# Performance and correctness of my threaded logger?

My logger posted below makes use of condition variables in order to notify the "flusher" thread that new items are available. The notification occurs every time a message is logged.

My questions are:

• If the notification immediately follows the log action then does that mean that the queue will only contain one element at most?
• What would be the difference between:

{
std::unique_lock<std::mutex> lock(mMutex);
mLogItems.push_back(std::make_pair(inLevel, std::move(inMessage)));
mCondition.notify_one();
}


and

{
std::unique_lock<std::mutex> lock(mMutex);
mLogItems.push_back(std::make_pair(inLevel, std::move(inMessage)));
}
mCondition.notify_one();


And which is correct?

• Should I prefer an approach where flushing occurs at periodic intervals?

• If yes, then should I use a loop where I flush and sleep until a stop condition? Or should sleep() be avoided?

• Is it feasible to use a lockless approach?

Working code sample:

#include <atomic>
#include <condition_variable>
#include <deque>
#include <iostream>
#include <mutex>
#include <sstream>

enum class LogLevel
{
Debug,
Info,
Warning,
Error
};

const char * ToString(LogLevel inLogLevel)
{
switch (inLogLevel)
{
case LogLevel::Debug:   return "DEBUG";
case LogLevel::Info:    return "INFO";
case LogLevel::Warning: return "WARNING";
case LogLevel::Error:   return "ERROR";
default: return "UNKNOWN";
}
}

class Logger
{
public:
static Logger & Instance()
{
static Logger fInstance;
return fInstance;
}

~Logger()
{
setQuit();
}

void setQuit()
{
std::unique_lock<std::mutex> lock(mMutex);
mQuit = true;
mCondition.notify_one();
}

void setTreshold(LogLevel inLogLevel)
{
mTreshold = inLogLevel;
}

LogLevel getTreshold() const
{
return mTreshold;
}

bool isAllowed(LogLevel inLogLevel) const
{
bool result = inLogLevel >= mTreshold;
return result;
}

typedef std::pair<LogLevel, std::string> LogItem;
typedef std::deque<LogItem> LogItems;

void log(LogLevel inLevel, std::string inMessage)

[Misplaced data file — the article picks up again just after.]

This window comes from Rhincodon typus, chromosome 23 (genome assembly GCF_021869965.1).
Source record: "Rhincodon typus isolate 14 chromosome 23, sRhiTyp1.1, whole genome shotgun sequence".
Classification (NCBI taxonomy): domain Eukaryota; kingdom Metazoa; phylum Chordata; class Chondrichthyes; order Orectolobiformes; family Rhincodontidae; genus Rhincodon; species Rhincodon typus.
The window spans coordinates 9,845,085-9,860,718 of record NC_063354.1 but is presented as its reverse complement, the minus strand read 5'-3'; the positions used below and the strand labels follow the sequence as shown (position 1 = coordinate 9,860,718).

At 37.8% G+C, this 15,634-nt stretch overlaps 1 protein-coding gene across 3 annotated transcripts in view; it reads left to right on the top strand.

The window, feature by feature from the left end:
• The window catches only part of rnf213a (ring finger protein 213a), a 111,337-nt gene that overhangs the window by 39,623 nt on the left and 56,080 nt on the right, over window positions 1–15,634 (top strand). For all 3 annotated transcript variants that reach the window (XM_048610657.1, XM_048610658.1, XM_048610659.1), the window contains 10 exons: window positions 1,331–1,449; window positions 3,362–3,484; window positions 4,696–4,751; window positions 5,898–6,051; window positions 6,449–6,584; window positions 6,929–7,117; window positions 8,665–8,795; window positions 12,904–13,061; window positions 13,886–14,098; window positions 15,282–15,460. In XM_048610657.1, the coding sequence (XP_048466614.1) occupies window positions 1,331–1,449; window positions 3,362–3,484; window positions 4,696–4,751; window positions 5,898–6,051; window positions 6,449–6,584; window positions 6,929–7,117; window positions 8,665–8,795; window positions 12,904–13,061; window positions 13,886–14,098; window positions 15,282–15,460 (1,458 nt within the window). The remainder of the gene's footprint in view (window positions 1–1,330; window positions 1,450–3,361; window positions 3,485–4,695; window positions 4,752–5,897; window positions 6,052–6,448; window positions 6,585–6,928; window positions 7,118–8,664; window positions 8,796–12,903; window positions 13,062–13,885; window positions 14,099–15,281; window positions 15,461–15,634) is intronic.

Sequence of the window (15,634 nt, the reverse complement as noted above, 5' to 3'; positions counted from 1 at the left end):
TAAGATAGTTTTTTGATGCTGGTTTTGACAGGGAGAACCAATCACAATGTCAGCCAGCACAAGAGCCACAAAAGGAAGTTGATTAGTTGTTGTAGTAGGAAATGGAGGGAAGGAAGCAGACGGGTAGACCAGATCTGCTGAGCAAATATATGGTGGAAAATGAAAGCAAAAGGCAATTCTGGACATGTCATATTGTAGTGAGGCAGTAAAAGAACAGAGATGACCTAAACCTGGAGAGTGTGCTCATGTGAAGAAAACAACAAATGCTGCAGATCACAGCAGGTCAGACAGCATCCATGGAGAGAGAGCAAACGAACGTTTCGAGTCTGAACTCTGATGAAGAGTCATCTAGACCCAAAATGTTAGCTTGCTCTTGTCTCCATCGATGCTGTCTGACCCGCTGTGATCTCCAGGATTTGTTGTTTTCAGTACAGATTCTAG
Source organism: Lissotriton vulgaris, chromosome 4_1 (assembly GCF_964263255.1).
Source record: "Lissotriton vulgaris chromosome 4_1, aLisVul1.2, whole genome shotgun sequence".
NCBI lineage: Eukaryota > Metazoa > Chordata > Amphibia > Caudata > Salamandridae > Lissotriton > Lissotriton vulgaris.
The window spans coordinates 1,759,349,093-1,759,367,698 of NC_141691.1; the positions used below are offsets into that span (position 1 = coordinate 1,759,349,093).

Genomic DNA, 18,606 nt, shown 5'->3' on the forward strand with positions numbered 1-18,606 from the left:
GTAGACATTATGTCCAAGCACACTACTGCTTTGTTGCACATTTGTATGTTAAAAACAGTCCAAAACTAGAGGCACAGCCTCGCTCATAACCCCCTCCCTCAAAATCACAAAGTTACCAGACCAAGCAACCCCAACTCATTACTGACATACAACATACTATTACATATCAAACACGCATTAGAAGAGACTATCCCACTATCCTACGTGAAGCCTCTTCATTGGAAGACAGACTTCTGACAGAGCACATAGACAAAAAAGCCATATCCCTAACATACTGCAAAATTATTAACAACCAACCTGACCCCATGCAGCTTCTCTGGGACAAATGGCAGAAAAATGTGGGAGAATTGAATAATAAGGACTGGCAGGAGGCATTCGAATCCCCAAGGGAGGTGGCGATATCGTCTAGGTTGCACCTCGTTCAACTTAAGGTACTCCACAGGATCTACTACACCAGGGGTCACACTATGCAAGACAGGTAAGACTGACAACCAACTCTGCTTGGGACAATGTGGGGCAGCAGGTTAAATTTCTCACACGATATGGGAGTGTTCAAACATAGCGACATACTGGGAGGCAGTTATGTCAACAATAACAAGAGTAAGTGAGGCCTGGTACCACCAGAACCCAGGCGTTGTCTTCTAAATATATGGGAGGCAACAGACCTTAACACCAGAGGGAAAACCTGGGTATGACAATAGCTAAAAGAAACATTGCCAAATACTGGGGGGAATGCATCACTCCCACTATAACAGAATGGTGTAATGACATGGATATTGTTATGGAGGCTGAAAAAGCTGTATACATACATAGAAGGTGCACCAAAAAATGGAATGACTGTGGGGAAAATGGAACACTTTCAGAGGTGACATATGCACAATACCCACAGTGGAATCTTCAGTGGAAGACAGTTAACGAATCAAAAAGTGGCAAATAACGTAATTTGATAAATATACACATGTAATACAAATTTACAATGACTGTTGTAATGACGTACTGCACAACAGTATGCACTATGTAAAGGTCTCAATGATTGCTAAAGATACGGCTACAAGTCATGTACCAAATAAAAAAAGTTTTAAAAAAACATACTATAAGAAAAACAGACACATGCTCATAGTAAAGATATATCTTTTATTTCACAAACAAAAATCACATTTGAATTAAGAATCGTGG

{
if (mQuit)
{
return;
}

{
std::unique_lock<std::mutex> lock(mMutex);
mLogItems.push_back(std::make_pair(inLevel, std::move(inMessage)));
mCondition.notify_one();
}
}

template<typename PrintFunction>
void flush(const PrintFunction & inPrintFunction)
{
while (!mQuit)
{
LogItems items;
{
std::unique_lock<std::mutex> lock(mMutex);
if (mLogItems.empty())
{
mCondition.wait(lock); // unlocks the mutex
}
items.swap(mLogItems); // internal pointer swap
}
for (LogItems::const_iterator it = items.begin(), end = items.end(); it != end; ++it)
{
inPrintFunction(*it);
}
}
}

private:
std::atomic<bool> mQuit;
LogLevel mTreshold;
std::mutex mMutex;
std::condition_variable mCondition;
LogItems mLogItems;
};

struct LogHelper
{
LogHelper(LogLevel inLevel) :
mLevel(inLevel)
{
}

~LogHelper()
{
Logger::Instance().log(mLevel, mStream.str());
}

std::stringstream & ss()
{
return mStream;
}

private:
LogLevel mLevel;
std::stringstream mStream;
};

#define LOG(LEVEL) \
if (!Logger::Instance().isAllowed(LogLevel::LEVEL)) {} else LogHelper(LogLevel::LEVEL).ss()

#define LogWarning() LOG(Warning)
#define LogError() LOG(Error)

#define LogDebug() \
if (!Logger::Instance().isAllowed(LogLevel::Debug)) {} else LogHelper(LogLevel::Debug).ss() << __FILE__ << ":" << __LINE__ << ": "

{
for (unsigned i = 0; i < 5; ++i)
{
LOG(Info) << inName << " " << i;
}
}

struct print_to_ostream
{
print_to_ostream(std::ostream & os) : os(os) {}

void operator()(const Logger::LogItem & inLogItem) const
{
os << ToString(inLogItem.first) << "\t" << inLogItem.second << std::endl;
}

std::ostream & os;
};

int main()
{
LogDebug() << "Start of program!";

LogWarning() << "Test warning";
LogError() << "Test error";

t1.join();
t2.join();
t3.join();
t4.join();
t5.join();

// Cleanup
LogDebug() << "Cleanup ...";
Logger::Instance().setQuit();
flusher.join();
}

• Does mCondition.notify_one(); flush, or merely send a message to another thread? – Mooing Duck Sep 5 '12 at 17:16

The main thing I'm noticing is that you have a "Throw a lock at the problem" approach (and eww mMember).

You really need a true concurrent queue- these can operate atomically (for any T). If you download, say, TBB, it ships with a concurrent_queue you can use. Here you can simply push on members without regard to your concurrency situation, as it is guaranteed to be safe to push- even whilst other threads are pushing, popping, or a bunch of other things. In addition, this protects you from, say, simply forgetting to lock the mutex one day. It also simplifies your flush code considerably.